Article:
While Brian’s garden center operations will continue, the gardens, located about 90 minutes from Vancouver, will close on October 14, due primarily to a dramatic drop in attendance from highs of 100,000+ annually before the last five years of recession. If you’ve been looking for a vacation spot, this appears to be your last chance to visit before it closes. You can find out more at www.mintergardens.com
Although it’s not going out of business, the Pennsylvania Horticultural Society is in a world of financial hurt after the weather didn’t cooperate for this year’s Philadelphia Flower Show. The show usually generates about $1 million in profits, but this year the show fell $1.2 million short…oops. This leaves the PHS scrambling to make up the difference through a series of cost cutting, insurance claim filing, and fund raising measures. PHS blames a botched weather forecast and local media hype of an impending massive winter storm that never fully materialized in Philadelphia for the lowest attendance since 2001. Sorry, but I find it a bit humorous about all this ruckus over an incorrect forecast. Aren’t the words “weather forecast” listed in the Thesaurus as a synonym for “inaccurate”?
In sad news, plantsman Charles Applegate of Ohio’s Kingwood Center passed away at the age of 82, due to complications from recent surgery. When I first visited Kingwood Center, probably three decades ago, it was evident before you even entered the main gardens that there was a plantsman extraordinaire on staff. I was fortunate to meet the master behind the plants, who I would visit several more times over the next few decades when I was in the area. Charles had an incredible passion for both new plants and garden design…two skills that unfortunately rarely mix.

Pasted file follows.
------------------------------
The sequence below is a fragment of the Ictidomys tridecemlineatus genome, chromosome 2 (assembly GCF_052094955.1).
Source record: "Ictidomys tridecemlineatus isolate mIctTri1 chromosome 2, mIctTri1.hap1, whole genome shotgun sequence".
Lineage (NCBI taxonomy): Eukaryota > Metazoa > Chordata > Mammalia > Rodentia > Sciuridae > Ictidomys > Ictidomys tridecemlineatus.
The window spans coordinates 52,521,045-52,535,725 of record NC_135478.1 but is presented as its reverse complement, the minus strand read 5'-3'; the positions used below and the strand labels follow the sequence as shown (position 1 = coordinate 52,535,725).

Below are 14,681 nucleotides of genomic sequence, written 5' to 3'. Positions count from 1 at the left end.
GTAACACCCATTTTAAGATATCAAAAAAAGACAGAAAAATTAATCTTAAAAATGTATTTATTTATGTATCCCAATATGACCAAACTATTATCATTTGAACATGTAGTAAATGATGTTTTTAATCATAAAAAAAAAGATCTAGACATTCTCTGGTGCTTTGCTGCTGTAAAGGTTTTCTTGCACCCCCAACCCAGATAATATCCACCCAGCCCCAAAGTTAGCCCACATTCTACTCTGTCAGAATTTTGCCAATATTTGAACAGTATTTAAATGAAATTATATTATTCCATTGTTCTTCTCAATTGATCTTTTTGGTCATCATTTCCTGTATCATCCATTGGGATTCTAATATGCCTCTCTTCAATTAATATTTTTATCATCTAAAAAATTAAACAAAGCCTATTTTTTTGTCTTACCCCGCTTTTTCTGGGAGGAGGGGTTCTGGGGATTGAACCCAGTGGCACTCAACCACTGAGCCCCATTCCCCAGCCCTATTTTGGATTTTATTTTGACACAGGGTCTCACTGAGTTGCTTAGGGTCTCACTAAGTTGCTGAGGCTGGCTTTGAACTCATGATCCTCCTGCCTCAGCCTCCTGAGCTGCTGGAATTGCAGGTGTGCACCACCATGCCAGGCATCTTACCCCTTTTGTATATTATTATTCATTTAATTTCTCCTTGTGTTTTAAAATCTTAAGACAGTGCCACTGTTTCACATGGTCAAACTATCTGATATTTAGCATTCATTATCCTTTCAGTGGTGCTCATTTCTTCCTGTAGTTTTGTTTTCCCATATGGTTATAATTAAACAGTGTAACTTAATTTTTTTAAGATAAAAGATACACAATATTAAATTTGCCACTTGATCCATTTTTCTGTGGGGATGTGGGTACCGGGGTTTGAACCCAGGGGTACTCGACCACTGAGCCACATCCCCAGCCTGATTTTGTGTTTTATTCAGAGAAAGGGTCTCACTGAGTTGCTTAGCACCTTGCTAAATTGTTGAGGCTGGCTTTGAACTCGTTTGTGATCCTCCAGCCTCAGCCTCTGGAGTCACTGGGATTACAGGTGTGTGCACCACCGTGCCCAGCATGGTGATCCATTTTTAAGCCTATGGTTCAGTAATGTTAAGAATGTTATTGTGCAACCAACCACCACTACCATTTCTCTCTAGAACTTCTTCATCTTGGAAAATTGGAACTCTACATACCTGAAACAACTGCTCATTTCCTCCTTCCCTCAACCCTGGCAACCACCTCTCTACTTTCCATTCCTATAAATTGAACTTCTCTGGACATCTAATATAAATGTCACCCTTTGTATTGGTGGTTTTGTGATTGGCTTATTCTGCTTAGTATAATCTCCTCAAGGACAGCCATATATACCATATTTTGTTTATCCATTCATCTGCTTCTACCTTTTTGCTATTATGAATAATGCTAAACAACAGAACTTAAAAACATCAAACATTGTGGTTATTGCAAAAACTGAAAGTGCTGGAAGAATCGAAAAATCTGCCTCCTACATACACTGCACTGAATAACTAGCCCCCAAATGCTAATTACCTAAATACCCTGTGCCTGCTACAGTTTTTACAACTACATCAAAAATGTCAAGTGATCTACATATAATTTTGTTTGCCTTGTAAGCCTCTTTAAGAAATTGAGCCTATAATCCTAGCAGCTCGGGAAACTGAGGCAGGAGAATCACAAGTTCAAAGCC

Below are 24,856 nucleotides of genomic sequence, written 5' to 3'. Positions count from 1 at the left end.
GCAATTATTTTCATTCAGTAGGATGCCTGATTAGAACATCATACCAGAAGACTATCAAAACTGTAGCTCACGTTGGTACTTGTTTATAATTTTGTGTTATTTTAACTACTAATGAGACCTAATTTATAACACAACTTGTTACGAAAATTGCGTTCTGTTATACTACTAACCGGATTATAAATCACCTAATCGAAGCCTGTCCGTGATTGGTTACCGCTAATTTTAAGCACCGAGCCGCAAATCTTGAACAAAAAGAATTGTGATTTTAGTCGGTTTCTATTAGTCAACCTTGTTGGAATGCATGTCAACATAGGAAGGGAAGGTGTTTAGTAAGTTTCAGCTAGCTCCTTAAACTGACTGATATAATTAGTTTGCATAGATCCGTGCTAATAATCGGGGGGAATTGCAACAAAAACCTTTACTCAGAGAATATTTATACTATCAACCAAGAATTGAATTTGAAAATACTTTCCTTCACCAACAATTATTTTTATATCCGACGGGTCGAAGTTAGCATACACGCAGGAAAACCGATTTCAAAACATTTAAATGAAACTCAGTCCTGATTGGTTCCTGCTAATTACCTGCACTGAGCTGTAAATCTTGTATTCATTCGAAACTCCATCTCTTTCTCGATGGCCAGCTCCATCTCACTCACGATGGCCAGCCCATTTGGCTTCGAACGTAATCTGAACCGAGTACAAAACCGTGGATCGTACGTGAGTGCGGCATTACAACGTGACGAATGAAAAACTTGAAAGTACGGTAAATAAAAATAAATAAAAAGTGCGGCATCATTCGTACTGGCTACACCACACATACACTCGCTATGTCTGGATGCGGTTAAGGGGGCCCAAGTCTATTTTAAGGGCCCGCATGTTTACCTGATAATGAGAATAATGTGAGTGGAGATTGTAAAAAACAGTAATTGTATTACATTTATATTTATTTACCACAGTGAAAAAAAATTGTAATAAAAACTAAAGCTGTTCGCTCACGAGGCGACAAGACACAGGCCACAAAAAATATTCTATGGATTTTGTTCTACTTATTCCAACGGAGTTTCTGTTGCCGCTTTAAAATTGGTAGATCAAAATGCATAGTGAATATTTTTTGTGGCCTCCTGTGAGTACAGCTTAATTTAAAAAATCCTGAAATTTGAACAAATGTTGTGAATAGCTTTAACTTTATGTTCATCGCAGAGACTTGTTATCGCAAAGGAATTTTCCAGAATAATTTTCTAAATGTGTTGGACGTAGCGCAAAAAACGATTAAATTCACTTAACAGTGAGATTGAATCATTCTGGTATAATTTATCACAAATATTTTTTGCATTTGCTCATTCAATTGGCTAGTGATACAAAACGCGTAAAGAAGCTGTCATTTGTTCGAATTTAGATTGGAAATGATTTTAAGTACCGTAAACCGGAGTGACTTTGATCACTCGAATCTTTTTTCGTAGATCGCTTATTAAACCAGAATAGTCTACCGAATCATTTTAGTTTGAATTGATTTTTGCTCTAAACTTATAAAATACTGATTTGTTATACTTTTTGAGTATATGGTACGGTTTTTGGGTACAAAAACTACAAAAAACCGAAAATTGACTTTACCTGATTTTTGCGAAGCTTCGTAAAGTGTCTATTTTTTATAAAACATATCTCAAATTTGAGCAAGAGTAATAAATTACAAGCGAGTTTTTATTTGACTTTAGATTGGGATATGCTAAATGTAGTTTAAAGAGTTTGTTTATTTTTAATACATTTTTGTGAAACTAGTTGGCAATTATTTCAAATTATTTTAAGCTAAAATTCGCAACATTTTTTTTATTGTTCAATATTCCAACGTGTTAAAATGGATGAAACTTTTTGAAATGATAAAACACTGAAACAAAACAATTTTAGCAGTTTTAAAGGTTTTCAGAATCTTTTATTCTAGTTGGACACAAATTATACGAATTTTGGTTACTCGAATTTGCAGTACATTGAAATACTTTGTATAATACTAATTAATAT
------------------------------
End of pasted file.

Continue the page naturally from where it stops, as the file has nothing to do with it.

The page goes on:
Charles’ design skills had roots in his dual master degrees…one in art and a second in theater. As an actor, he had a feature role in the 1963 movie, “Red Runs the River.” What most people knew Charles for, however, was his work with plants. Charles was a plant breeder, working primarily with daylilies but dabbling in other genera. He introduced over 45 daylilies; Hemerocallis ‘Blessing’ and ‘Guile’ are his most famous. In addition, two of his most recognized annual introductions were Coleus ‘Kingwood Torch’ and Talinum ‘Kingwood Gold’. Charles was passionate about keeping great plants in cultivation even if they had been dropped by commercial horticulture in favor of the latest and greatest.
In his 48 years at Kingwood, most as Senior Gardener (he refused promotions to administration), Charles made a huge impact on everyone he met personally and also on those who only saw his handiwork. Charles is survived by his wife, Linda, and sons Johnathan and Seth. Great job, my friend.
We lost another amazing plantsman on May 30, when University of Arkansas professor and plant breeder, Jon Lindstrom, passed away from melanoma skin cancer at the untimely age of 54. As a plant breeder, Jon always took the road less traveled, creating a number of revolutionary hybrids like Buddleia ‘Orange Scepter’ and Sinningia ‘Arkansas Belle’, which he allowed us to introduce. Jon also developed bigeneric hybrids of sinningia x paliavana as well as tri-generic hybrids between agave, manfreda, and polianthes (tuberose). A PDN salute for a job well done and a life cut far too short. Memorial contributions may be made to “The Jon Lindstrom Scholarship” in care of the Department of Horticulture, 316 Plant Sciences Bldg, University of Arkansas, Fayetteville, AR 72701.
Until next month…happy gardening.
I don’t know about you, but I’ve about enjoyed this winter long enough…and winter megastorm Nemo missed us. While we’ve only had a low temperature of 18 degrees F in Raleigh, very mild by our norms, it has been consistently cool, which is great for the plants but not so much for those of us with thin blood…I mean chlorophyll.